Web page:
Anna Fox was born in 1961, the year following the original camp opening at Bognor. The preamble to the exhibition states;
"...captured the British at leisure………..vital and highly charged insight into the contemporary Butlin's holiday experience", which is described as "truly democratic and accessible to all". The work was informed by the John Hinde postcard collections' of Butlin's in the 1970's. http://www.johnhindecollection.com/butlins.html by photographers including Edmund Nagele and Elmar Ludwig. I've looked at examples of the old photographs and there is definitely a direct comparison, with the careful staging and vivid colours.
I read Edmund Nagele's account of his early career with John Hinde Studios: in the introduction to the book "Nothing to Write Home About": http://nagelestock.com/2010/Postcard.html in which he describes the way in which the colour separations were made and the content and colours were altered to provide the perfect holiday memory and to make the postcards stand out from the competition on the display stands.. So, the early photographs were staged; pre and post production.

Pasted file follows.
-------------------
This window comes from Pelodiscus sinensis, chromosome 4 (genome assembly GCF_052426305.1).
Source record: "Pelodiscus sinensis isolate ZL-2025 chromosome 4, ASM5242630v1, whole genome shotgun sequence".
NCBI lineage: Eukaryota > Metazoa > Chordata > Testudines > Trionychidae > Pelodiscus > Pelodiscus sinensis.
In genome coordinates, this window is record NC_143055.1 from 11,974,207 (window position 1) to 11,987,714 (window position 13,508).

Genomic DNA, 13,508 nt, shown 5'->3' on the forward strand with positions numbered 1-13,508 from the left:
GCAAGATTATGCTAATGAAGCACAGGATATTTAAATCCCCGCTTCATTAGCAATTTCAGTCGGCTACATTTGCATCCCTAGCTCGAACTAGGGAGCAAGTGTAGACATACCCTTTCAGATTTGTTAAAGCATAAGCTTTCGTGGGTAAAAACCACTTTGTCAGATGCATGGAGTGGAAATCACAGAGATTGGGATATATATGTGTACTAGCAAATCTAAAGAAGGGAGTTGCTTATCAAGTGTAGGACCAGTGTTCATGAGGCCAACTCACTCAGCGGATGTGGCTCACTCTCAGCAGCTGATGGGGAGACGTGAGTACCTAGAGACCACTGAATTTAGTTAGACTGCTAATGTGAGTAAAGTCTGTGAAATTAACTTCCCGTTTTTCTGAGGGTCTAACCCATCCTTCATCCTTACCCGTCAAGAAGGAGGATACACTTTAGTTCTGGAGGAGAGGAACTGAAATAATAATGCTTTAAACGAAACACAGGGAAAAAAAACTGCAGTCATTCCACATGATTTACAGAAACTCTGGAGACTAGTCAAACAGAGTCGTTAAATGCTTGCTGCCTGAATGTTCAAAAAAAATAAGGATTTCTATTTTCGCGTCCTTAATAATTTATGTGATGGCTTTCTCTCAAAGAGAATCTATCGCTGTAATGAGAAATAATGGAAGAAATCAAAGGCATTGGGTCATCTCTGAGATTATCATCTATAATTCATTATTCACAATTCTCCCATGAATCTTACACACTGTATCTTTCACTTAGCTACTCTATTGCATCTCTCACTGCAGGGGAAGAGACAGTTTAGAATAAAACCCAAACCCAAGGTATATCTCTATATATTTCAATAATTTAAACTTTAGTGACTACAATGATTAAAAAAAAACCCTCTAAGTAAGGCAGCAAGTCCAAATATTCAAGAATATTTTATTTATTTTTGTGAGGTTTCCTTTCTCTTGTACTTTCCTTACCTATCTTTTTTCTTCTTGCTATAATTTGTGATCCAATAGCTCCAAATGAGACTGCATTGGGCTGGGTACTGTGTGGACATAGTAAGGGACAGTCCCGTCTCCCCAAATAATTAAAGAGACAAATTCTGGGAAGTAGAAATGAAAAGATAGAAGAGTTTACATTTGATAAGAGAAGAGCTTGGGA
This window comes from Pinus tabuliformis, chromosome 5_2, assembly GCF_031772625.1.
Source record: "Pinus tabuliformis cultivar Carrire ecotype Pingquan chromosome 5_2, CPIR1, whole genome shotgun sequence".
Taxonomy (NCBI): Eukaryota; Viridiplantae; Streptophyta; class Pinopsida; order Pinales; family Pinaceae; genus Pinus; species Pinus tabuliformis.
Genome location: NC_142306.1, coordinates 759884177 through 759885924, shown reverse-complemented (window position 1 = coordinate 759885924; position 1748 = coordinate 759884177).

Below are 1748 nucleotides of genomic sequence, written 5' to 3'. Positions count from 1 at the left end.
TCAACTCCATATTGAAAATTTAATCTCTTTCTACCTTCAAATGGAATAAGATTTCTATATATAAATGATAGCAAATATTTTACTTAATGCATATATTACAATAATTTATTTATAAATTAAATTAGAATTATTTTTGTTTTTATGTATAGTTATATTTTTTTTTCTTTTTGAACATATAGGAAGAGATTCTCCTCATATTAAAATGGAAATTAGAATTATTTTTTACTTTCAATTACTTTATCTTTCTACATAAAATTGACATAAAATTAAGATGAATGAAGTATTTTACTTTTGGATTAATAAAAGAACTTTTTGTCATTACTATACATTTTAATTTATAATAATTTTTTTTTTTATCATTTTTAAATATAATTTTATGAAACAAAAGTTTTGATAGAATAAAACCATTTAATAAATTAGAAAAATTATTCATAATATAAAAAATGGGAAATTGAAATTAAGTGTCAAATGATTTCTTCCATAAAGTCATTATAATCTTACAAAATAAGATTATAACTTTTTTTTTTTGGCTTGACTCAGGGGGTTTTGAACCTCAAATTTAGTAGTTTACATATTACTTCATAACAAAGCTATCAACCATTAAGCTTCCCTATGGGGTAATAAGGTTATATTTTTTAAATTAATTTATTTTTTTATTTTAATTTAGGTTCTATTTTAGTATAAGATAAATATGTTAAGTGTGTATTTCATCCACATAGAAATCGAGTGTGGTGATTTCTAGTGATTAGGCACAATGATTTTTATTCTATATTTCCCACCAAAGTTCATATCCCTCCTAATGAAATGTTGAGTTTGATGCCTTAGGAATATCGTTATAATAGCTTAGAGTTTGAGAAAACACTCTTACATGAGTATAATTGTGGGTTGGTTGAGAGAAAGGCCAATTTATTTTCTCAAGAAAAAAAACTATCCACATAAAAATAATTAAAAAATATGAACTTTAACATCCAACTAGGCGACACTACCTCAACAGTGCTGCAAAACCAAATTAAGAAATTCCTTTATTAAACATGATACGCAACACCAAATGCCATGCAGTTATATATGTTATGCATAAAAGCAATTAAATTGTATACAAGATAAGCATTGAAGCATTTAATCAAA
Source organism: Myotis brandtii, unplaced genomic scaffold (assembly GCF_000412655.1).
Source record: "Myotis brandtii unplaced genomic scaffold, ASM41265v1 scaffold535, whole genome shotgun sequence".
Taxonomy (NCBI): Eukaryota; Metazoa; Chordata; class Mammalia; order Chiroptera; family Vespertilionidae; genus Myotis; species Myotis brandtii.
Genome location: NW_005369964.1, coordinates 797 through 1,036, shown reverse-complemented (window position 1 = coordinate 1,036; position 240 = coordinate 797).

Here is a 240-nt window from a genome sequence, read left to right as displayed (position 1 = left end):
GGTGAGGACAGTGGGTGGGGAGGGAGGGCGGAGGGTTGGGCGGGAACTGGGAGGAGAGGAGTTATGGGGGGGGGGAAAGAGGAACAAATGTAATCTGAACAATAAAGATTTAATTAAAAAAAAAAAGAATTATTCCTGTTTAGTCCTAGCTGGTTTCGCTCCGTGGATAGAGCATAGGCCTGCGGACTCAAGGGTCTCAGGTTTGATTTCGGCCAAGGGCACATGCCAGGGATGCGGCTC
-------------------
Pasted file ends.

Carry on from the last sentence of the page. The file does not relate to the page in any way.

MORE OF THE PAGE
Talk by Anna Fox Thursday 4th August 2011Professor of Contemporary Photography at UCA. Studied at UCA Farnham under Martin Parr (among others)
Her body of work is detailed on the URL above. She chatted briefly about this before describing her current exhibition.
The exhibition was commissioned by the Pallant House Gallery to document the contemporary Butlin's holiday experience at Bognor Regis at the 75th anniversary of the company. (see above for my interest)